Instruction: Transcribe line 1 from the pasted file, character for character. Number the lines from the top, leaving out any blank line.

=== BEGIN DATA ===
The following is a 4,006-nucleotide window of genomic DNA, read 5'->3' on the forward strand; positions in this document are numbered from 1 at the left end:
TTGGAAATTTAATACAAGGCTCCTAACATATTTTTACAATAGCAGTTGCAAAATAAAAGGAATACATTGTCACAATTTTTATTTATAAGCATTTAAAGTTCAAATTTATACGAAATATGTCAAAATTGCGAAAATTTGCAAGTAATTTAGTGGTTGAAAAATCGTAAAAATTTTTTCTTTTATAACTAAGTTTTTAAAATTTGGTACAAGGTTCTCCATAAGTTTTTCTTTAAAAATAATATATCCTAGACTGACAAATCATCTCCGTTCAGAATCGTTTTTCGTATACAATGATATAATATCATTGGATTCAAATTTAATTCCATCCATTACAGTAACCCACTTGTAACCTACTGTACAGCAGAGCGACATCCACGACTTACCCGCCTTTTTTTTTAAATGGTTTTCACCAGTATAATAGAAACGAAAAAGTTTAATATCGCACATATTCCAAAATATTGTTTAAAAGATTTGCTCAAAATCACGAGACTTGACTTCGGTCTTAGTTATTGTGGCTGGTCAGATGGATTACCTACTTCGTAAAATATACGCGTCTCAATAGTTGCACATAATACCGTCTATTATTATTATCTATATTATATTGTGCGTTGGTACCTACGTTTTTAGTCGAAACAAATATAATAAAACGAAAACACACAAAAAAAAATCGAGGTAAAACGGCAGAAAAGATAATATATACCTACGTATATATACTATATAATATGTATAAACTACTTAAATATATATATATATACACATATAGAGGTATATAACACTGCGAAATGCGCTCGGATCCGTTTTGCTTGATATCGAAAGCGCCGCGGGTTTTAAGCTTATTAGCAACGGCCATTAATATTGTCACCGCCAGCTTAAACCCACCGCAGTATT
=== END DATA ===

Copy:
The following is a 4,006-nucleotide window of genomic DNA, read 5'->3' on the forward strand; positions in this document are numbered from 1 at the left end: